I don’t know about you but I only have so much consciousness to go around. Once I achieved unconscious competence vocally, I was able to spend my consciousness on playing guitar well knowing that my voice was still going to be on point.
Now we are going to talk about the science behind what is going on in you as you develop your skills. I will focus it around two things: Neural Pathways and Muscle Memory.
The reason why we can learn anything at all is because of something called the neuroplasticity of the brain. It is the idea that your brain is moldable, not set in stone. You aren’t born with all the knowledge you will ever possess.
When you learn new things, it creates a “pathway” in your brain. Any repeated action strengthens that pathway.
This can work for, or against, you.
Good habits are hard to build and bad habits are hard to break. When you spend enough time rehearsing a bad habit, the neural pathway becomes so deep that the thought or action gets drawn down it with minimal effort.
Have you ever gone sledding? The first one down the hill after it snows is usually the slowest because they are creating a path for all the other people coming down the hill after them.
Have you ever tried to steer your sled to avoid hitting somebody? It is almost impossible to get the sled to steer because it naturally gets pulled down the path of least resistance.
The only way to create a new path is to manually drag the sled down the path you want it to go until you dig a new pathway.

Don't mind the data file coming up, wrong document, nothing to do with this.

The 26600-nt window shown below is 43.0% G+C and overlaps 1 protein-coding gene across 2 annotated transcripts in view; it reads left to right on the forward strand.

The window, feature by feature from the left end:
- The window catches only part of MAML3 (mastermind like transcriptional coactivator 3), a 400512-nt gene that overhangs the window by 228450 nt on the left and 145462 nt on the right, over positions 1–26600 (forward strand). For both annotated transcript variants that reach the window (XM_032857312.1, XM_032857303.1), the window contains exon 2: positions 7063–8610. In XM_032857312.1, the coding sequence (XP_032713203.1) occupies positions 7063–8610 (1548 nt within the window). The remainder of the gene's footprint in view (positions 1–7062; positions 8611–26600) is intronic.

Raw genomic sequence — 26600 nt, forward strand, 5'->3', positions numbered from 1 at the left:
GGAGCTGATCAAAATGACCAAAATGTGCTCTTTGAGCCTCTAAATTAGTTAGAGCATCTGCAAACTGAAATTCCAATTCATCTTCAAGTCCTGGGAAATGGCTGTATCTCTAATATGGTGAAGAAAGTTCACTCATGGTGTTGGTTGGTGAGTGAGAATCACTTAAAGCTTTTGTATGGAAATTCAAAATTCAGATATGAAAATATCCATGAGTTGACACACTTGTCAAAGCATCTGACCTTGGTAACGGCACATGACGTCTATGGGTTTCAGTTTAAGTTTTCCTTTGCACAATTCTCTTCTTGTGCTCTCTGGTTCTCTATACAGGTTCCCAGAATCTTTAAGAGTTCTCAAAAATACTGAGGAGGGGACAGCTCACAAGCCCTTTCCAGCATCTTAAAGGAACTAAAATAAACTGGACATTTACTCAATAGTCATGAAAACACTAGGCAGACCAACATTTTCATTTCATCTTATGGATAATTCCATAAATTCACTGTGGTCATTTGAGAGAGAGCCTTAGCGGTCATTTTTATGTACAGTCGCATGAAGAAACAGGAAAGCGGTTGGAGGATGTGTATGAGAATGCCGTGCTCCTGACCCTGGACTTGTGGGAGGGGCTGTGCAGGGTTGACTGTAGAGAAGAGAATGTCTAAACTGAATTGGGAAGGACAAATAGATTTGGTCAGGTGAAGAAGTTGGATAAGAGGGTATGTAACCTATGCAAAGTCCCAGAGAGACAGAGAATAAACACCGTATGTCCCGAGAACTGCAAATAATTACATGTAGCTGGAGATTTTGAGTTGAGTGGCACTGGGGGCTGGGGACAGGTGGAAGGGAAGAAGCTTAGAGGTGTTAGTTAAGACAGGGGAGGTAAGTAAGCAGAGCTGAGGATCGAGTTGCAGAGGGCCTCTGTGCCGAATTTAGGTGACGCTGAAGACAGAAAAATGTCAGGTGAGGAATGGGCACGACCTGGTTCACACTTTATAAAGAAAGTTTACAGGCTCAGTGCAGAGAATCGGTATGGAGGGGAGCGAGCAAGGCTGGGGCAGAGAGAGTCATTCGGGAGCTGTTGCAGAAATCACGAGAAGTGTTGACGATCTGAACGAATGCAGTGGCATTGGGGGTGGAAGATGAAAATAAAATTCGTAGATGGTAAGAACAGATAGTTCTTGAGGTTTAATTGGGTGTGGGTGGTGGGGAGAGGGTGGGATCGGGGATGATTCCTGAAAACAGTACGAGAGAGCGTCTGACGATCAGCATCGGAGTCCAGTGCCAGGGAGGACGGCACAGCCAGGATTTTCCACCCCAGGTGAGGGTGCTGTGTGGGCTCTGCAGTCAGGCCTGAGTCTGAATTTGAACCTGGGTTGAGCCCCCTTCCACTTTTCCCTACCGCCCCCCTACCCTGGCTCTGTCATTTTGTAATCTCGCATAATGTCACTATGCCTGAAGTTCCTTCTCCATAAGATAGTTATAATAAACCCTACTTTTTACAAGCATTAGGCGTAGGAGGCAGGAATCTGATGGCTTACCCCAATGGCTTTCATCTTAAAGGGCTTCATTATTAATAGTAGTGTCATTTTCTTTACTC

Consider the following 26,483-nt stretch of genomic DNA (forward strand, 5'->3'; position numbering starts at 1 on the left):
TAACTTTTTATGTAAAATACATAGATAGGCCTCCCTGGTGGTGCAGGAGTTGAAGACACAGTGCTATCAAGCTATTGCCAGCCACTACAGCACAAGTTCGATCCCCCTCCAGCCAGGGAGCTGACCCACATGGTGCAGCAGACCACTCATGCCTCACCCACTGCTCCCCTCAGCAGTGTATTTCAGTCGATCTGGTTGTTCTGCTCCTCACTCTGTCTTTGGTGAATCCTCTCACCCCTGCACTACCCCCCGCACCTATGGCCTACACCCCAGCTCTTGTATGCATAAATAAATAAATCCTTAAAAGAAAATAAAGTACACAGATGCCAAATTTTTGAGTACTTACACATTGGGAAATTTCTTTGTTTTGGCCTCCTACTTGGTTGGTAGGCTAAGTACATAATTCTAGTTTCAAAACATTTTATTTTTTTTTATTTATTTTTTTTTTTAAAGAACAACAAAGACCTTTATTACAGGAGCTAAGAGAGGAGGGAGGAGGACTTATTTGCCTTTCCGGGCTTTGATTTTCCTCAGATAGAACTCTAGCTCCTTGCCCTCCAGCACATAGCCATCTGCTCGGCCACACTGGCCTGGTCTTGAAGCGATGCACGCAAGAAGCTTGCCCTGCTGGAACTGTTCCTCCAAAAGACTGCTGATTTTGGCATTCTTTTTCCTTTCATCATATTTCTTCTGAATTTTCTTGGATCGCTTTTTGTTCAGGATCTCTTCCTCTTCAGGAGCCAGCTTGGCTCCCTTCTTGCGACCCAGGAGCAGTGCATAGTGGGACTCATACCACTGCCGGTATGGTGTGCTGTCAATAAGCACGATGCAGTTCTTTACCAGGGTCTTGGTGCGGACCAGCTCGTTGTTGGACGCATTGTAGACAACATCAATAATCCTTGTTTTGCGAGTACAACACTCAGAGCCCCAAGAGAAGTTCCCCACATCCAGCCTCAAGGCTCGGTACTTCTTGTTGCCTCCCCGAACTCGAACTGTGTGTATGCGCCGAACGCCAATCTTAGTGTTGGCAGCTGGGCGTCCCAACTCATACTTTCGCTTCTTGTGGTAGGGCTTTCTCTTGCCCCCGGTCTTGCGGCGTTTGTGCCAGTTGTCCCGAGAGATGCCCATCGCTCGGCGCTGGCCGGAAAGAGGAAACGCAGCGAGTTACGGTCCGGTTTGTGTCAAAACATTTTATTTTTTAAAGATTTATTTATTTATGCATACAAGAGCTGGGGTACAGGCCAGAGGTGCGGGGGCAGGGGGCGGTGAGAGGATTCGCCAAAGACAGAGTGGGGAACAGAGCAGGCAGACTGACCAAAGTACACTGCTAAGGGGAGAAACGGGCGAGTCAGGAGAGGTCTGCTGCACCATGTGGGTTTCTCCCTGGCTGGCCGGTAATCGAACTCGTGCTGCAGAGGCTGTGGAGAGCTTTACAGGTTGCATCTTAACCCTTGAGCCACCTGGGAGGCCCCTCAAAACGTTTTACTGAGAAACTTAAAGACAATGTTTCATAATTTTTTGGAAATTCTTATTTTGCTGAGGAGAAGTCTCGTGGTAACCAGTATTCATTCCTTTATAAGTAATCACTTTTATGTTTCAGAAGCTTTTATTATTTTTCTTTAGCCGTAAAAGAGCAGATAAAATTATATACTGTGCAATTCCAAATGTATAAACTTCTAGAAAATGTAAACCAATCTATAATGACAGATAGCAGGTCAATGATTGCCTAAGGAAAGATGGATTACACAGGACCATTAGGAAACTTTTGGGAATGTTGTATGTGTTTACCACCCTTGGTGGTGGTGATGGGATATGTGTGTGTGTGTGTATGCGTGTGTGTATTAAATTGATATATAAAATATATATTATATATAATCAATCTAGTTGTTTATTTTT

Your bad habits will be hard to break because your effort will unconsciously choose the path of least resistance. It will take focused and deliberate effort to dig new neural pathways in order to get on the right track.
This goes hand-in-hand with neural pathways. Muscle memory is a physical representation of a neural pathway in the part of the brain that governs motor function.
Right now, I am typing this blog post without looking at the keyboard. I’m not even thinking about what I’m doing with my fingers at all. I have achieved unconscious competence in my typing.
I can just think about what I want to say and my fingers will do the rest of the work. This is because of muscle memory that I developed over a semester in high school when I took a typing class and went from typing 11 words per minute to 40 words per minute! It was definitely the most practical class I ever took.
It is the same reason why I can pick up my guitar and play a chord progression without looking at where my fingers are placed or thinking about what they are doing.
In my skill development posts, you are going to see me be very assertive about spending way more time practicing than doing research. This is because for every new thing you learn, you need to take the time to rehearse it until you dig deep neural pathways and build muscle memory.